What are typhoid and paratyphoid?
Typhoid and paratyphoid are illnesses caused by bacteria. Usually, they are spread through consuming water or food that is contaminated. Typhoid can become life-threatening if it is not treated.
Typhoid and paratyphoid fever are most common in parts of the world that have poor sanitation and limited access to clean water, particularly parts of India, Africa, Asia, South and Central America and the Middle East.
What are the symptoms of typhoid and paratyphoid?
Typhoid and paratyphoid have similar symptoms, but paratyphoid is milder. The symptoms of both illnesses generally develop gradually, often appearing 1 to 3 weeks after exposure.
- abdominal pain
- constipation or severe diarrhoea
- feeling extremely tired
- muscle aches and weakness
- loss of appetite
Sometimes, symptoms include:
- nausea or vomiting
- confusion or delirium.
- swollen abdomen (tummy)
- enlarged liver or spleen
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What causes typhoid and paratyphoid?
Typhoid and paratyphoid are caused by 2 different species of Salmonella bacteria: Salmonella typhi (typhoid) and Salmonella paratyphi (paratyphoid).
These bacteria are usually found in contaminated water and food. They can also be in contaminated urine or faeces (poo), or transmitted through sex or touching contaminated surfaces such as taps, toilets, cutlery, toys and nappies.
How are typhoid and paratyphoid diagnosed?
If you suspect you might have typhoid or paratyphoid, see your doctor immediately, especially if you have visited a high-risk country. A sample of your urine, faeces or blood will be tested for Salmonella typhi and Salmonella paratyphi.
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How are typhoid and paratyphoid treated?
Without treatment, typhoid and paratyphoid fever can be life-threatening. Treatment includes drinking plenty of water or oral rehydration drinks (e.g. Gastrolyte or Hydrolyte) and taking antibiotics prescribed by your doctor.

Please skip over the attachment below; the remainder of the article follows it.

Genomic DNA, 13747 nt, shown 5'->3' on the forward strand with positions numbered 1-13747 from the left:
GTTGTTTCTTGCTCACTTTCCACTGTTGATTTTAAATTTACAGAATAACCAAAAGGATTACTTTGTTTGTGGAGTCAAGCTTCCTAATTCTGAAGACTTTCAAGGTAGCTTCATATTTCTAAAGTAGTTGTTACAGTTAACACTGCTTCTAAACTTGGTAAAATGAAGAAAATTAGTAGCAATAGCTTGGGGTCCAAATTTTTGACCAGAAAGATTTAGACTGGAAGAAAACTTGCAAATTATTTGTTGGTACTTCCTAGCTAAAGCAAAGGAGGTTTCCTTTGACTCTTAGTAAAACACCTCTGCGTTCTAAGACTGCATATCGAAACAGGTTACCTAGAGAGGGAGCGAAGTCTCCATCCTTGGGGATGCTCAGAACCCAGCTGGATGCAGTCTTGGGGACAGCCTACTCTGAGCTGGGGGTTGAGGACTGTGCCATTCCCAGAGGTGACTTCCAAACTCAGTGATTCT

Can typhoid and paratyphoid be prevented?
When travelling to developing countries, you can reduce your risk of infection by:
- eating only cooked, boiled or peeled food
- drinking only bottled or purified water — avoid ice in cold drinks
- avoiding raw food, cold seafood and meat, salads and unpasteurised dairy products
- regularly washing your hands with soap (or hand sanitiser), especially after using the toilet and before eating
There are vaccines for typhoid, both oral and by injection, which provide some protection for travellers to high-risk countries. There is no vaccine for paratyphoid fever.
Typhoid vaccination is recommended for children aged 2 and over and adults travelling to areas where typhoid is present and where food and water may be contaminated. It is also recommended for military personnel and some laboratory workers.
This table explains how the typhoid vaccine is given, who should get it, and whether it is on the National Immunisation Program Schedule. Some diseases can be prevented with different vaccines, so talk to your doctor about which one is appropriate for you.
|When to get vaccinated?||You should consult your doctor or visit a travel health clinic at least 6 and preferably 12 weeks before you leave Australia.|
|How many doses are required?||1 injection, or 3 or 4 oral doses.|
|How is it administered?||Injection or orally.|
|Is it free?||
No, there is a cost for this vaccine.
Find out more on the Department of Health website and the National Immunisation Program Schedule, and ask your doctor if you are eligible for additional free vaccines based on your situation or location.
|Common side effects||The vaccine is very safe. Possible side effects include tummy discomfort, diarrhoea, nausea, vomiting or a rash.|
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Last reviewed: April 2021